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Paris, JULY 13, 2017

Mercury in the Arctic Ocean : Stopover in the tundra

The Arctic Ocean and its fauna are far from major sources of pollution. So why are they so contaminated with mercury? This mystery has just been solved by an international team including researchers from the CNRS, the Desert Research Institute, and the University of Colorado.1 They have shown that tundra vegetation and soils sequester atmospheric mercury originating from industrial activities in the mid-latitudes. In the spring, when surface snow melts and the top layer of the soil thaws, trapped mercury is released in large quantities and makes its way to the Arctic Ocean, where it is concentrated in the marine fauna. These findings, based on data collected in Alaska over a two-year period, are published in Nature (July 13, 2017).

Each year, coal-fired power plants, mining operations, and other industrial activities emit thousands of metric tons of mercury into the atmosphere. In the aquatic environment, mercury accumulates in the food chain. Concentrations are especially high at the top of the chain, among large predators—including walruses, belugas, and certain fish. Their consumption by humans may lead to neurotoxicity in children and cardiovascular disease in adults. These problems are particularly worrisome in the Arctic, where levels of faunal contamination by mercury are among the highest in the world, even though this region is home to scarcely few pollution sources. Confronted with this paradox, scientists have long suspected atmospheric conveyance. Mercury, according to this hypothesis, is carried from the mid-latitudes towards the polar regions, where it falls as snow that contaminates the Arctic waters. Yet this conjecture has gradually been disproved by the discovery that rivers carry more mercury into the Arctic Ocean than the atmosphere.

To understand where this mercury comes from, Martin Jiskra and Jeroen Sonke, from the Géosciences Environnement Toulouse laboratory (CNRS / Université Toulouse III—Paul Sabatier / IRD / CNES), teamed up with US-based researchers—including Yannick Agnan, who now works at the METIS laboratory (CNRS / UPMC / EPHE). In Alaska, they measured exchange of mercury between the atmosphere and the tundra, an environment characterized by the presence of permafrost—subsurface soil that is permanently frozen—and vegetation consisting of lichen, moss, herbaceous plants, and shrubs. While the American team recorded mercury flows, or fluxes, from the atmosphere to the terrestrial surface, the French crew compared the isotopic signature2  of mercury in the soils and vegetation to samples of snow and ambient air, in order to elucidate mercury exchange dynamics there—as well as the route of Arctic Ocean contamination.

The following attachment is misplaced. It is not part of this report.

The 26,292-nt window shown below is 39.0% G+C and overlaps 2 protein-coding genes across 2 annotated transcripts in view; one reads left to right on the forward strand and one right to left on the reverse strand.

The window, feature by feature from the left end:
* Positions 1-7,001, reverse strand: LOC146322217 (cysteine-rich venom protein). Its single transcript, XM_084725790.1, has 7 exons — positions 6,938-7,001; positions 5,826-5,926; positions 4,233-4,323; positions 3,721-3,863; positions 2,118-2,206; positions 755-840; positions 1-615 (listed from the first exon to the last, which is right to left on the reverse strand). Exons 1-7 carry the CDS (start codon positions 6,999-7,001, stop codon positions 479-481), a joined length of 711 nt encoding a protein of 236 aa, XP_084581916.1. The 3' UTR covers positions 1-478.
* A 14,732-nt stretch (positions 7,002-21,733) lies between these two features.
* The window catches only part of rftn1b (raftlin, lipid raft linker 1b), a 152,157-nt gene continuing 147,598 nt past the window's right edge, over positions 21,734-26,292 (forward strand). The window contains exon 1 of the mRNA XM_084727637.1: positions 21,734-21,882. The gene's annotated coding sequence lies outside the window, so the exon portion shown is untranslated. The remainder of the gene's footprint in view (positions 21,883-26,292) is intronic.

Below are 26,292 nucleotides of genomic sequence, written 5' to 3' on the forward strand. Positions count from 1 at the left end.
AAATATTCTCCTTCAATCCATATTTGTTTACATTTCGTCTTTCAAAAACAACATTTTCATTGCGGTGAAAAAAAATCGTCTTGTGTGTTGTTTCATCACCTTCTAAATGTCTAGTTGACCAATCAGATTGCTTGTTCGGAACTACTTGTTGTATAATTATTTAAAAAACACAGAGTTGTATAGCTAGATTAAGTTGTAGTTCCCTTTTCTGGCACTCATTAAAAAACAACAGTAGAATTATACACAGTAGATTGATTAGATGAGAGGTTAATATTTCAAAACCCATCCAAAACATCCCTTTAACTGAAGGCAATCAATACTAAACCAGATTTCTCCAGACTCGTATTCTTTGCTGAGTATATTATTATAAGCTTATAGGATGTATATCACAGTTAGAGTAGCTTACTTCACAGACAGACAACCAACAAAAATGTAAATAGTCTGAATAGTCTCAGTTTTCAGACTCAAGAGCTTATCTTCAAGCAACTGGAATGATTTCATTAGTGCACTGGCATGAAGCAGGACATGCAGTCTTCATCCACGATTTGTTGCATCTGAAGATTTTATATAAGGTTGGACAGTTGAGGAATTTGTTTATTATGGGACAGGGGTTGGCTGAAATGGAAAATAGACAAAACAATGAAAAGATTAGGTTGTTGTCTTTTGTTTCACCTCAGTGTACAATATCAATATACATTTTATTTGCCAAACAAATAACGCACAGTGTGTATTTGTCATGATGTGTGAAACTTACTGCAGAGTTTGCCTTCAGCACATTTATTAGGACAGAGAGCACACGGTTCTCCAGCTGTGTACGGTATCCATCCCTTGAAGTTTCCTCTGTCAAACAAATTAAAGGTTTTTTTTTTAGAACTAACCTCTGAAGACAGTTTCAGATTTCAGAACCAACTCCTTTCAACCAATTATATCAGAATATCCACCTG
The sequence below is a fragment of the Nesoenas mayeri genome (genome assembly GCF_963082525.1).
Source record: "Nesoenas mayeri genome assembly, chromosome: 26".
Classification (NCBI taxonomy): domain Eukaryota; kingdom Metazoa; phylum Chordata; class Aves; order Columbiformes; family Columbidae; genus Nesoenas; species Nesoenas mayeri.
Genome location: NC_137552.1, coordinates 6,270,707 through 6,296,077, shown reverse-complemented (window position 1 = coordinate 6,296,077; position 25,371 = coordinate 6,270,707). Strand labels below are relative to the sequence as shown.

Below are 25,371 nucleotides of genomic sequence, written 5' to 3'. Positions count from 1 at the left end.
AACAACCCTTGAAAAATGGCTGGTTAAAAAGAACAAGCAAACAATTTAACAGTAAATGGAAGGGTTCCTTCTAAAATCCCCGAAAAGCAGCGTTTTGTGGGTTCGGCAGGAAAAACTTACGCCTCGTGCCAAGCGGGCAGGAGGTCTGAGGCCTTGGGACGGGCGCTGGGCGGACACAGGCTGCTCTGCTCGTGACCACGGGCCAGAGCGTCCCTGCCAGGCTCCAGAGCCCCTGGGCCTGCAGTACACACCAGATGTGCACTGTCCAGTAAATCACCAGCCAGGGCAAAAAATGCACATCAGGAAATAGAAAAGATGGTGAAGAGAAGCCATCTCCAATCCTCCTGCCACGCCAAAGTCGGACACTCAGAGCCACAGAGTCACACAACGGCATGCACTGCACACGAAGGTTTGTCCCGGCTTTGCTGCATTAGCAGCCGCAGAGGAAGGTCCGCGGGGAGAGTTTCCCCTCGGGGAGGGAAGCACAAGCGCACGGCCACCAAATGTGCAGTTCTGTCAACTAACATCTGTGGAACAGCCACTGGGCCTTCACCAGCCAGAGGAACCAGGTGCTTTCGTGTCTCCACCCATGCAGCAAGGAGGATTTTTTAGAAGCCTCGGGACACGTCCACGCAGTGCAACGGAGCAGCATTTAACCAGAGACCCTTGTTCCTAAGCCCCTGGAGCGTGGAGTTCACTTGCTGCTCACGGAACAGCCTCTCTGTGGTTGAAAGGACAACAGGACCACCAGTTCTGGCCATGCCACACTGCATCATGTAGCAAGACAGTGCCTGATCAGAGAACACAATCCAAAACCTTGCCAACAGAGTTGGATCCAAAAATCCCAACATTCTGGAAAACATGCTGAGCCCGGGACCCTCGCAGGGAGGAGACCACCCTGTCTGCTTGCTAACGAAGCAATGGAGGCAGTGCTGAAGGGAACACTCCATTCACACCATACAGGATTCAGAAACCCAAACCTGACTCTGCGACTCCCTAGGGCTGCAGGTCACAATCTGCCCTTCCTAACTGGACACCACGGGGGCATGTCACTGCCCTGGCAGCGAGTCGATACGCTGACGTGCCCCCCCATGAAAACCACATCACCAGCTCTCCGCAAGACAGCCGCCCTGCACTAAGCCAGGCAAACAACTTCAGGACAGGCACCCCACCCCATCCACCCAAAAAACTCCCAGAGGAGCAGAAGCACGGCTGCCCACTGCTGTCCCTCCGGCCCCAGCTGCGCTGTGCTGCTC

The scientists observed that the tundra vegetation and soils capture gaseous atmospheric mercury all year round, though this process accelerates in the summer when plant life fully awakens from its winter torpor. The tundra traps a large amount of mercury: between a third and a half of all that contained in the Earth's soils. In the springtime, when surface soil thaws, this pollutant seeps into local rivers, where it is whisked away to the ocean. There it enters the food chain, and ultimately reaches our plates.

Global warming, whose pace is almost twice as fast in the Arctic as in the rest of the world, is causing more permafrost to melt. This may release greater quantities of mercury and further contaminate the region's fauna—at a time when bordering countries are looking forward to fishing new waters there.

Flux tower

© Martin Jiskra

Flux tower measuring mercury exchange in the tundra
at Toolik Field Station in Alaska




Cabin

© Yannick Agnan

Cabin where analytical instruments are kept
at Toolik Field Station (January 2015)




Installation

© Yannick Agnan

Installation for mercury flux measurements
at Toolik Field Station




Other images are available upon request.

Download the press release : CP Mercury

Notes:

1. Other participating institutions were the University of Massachusetts–Lowell and the Gas Technology Institute in Des Plaines, Illinois.
2. A chemical element can exist in various forms called isotopes, whose nuclei have different masses. Isotopic signature refers to the specific proportions of these isotopes in a sample at a given location. Like a footprint, it lets researchers follow a trail back to the source of contamination.

Bibliography:

Tundra uptake of atmospheric elemental mercury drives Arctic mercury pollution, Daniel Obrist, Yannick Agnan, Martin Jiskra, Christine Olson, Dominique Colegrove, Jacques Hueber, Christopher Moore, Jeroen Sonke & Detlev Helmig. Nature, 13 juillet 2017. DOI : 10.1038/nature22997

Contacts:

Researchers l Jeroen Sonke l T (+33) (0)5 61 33 26 06 l jeroen.sonke@get.omp.eu
Martin Jiskra l martin.jiskra@get.obs-mip.fr
Yannick Agnan l T (+33) (0)1 44 27 59 90 l yannick.agnan@biogeochimie.fr
CNRS press officer l Véronique Etienne l T (+33) (0)1 44 96 51 37 l veronique.etienne@cnrs-dir.fr


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